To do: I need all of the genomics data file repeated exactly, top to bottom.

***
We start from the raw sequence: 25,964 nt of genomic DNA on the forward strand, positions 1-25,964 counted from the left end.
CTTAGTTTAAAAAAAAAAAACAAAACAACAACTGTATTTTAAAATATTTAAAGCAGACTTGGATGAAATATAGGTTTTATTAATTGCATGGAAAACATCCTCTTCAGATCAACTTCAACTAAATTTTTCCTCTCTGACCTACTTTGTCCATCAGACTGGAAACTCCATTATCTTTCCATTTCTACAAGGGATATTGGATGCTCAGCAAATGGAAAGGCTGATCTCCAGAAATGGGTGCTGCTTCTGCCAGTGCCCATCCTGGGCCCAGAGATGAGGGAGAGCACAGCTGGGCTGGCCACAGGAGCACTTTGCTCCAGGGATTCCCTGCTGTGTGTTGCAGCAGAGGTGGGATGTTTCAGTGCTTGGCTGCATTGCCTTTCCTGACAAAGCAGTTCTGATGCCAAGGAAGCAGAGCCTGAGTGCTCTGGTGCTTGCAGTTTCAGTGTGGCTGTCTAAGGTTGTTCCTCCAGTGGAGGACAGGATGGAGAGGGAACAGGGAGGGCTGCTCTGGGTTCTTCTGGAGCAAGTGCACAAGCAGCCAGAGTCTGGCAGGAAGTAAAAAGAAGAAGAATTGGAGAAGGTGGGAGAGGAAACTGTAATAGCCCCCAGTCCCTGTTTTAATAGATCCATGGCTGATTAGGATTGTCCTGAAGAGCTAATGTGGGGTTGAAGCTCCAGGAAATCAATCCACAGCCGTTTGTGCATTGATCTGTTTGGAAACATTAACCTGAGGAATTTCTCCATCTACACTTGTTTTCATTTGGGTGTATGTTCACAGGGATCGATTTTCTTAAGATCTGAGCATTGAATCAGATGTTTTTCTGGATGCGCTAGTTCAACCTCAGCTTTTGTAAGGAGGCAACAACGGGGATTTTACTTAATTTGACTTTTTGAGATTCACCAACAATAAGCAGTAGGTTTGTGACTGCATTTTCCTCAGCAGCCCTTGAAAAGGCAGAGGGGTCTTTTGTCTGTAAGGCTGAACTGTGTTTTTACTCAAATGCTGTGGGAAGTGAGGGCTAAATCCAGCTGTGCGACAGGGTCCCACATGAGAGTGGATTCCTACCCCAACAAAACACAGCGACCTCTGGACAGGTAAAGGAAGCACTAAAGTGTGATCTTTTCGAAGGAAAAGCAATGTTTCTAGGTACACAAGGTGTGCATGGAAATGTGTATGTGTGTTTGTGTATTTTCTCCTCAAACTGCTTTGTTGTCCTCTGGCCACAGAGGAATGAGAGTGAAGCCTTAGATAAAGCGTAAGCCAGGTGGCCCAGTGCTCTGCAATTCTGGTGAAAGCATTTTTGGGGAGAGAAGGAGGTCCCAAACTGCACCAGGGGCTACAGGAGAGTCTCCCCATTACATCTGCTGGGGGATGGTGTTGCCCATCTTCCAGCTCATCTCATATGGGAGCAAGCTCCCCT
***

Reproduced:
We start from the raw sequence: 25,964 nt of genomic DNA on the forward strand, positions 1-25,964 counted from the left end.
CTTAGTTTAAAAAAAAAAAACAAAACAACAACTGTATTTTAAAATATTTAAAGCAGACTTGGATGAAATATAGGTTTTATTAATTGCATGGAAAACATCCTCTTCAGATCAACTTCAACTAAATTTTTCCTCTCTGACCTACTTTGTCCATCAGACTGGAAACTCCATTATCTTTCCATTTCTACAAGGGATATTGGATGCTCAGCAAATGGAAAGGCTGATCTCCAGAAATGGGTGCTGCTTCTGCCAGTGCCCATCCTGGGCCCAGAGATGAGGGAGAGCACAGCTGGGCTGGCCACAGGAGCACTTTGCTCCAGGGATTCCCTGCTGTGTGTTGCAGCAGAGGTGGGATGTTTCAGTGCTTGGCTGCATTGCCTTTCCTGACAAAGCAGTTCTGATGCCAAGGAAGCAGAGCCTGAGTGCTCTGGTGCTTGCAGTTTCAGTGTGGCTGTCTAAGGTTGTTCCTCCAGTGGAGGACAGGATGGAGAGGGAACAGGGAGGGCTGCTCTGGGTTCTTCTGGAGCAAGTGCACAAGCAGCCAGAGTCTGGCAGGAAGTAAAAAGAAGAAGAATTGGAGAAGGTGGGAGAGGAAACTGTAATAGCCCCCAGTCCCTGTTTTAATAGATCCATGGCTGATTAGGATTGTCCTGAAGAGCTAATGTGGGGTTGAAGCTCCAGGAAATCAATCCACAGCCGTTTGTGCATTGATCTGTTTGGAAACATTAACCTGAGGAATTTCTCCATCTACACTTGTTTTCATTTGGGTGTATGTTCACAGGGATCGATTTTCTTAAGATCTGAGCATTGAATCAGATGTTTTTCTGGATGCGCTAGTTCAACCTCAGCTTTTGTAAGGAGGCAACAACGGGGATTTTACTTAATTTGACTTTTTGAGATTCACCAACAATAAGCAGTAGGTTTGTGACTGCATTTTCCTCAGCAGCCCTTGAAAAGGCAGAGGGGTCTTTTGTCTGTAAGGCTGAACTGTGTTTTTACTCAAATGCTGTGGGAAGTGAGGGCTAAATCCAGCTGTGCGACAGGGTCCCACATGAGAGTGGATTCCTACCCCAACAAAACACAGCGACCTCTGGACAGGTAAAGGAAGCACTAAAGTGTGATCTTTTCGAAGGAAAAGCAATGTTTCTAGGTACACAAGGTGTGCATGGAAATGTGTATGTGTGTTTGTGTATTTTCTCCTCAAACTGCTTTGTTGTCCTCTGGCCACAGAGGAATGAGAGTGAAGCCTTAGATAAAGCGTAAGCCAGGTGGCCCAGTGCTCTGCAATTCTGGTGAAAGCATTTTTGGGGAGAGAAGGAGGTCCCAAACTGCACCAGGGGCTACAGGAGAGTCTCCCCATTACATCTGCTGGGGGATGGTGTTGCCCATCTTCCAGCTCATCTCATATGGGAGCAAGCTCCCCT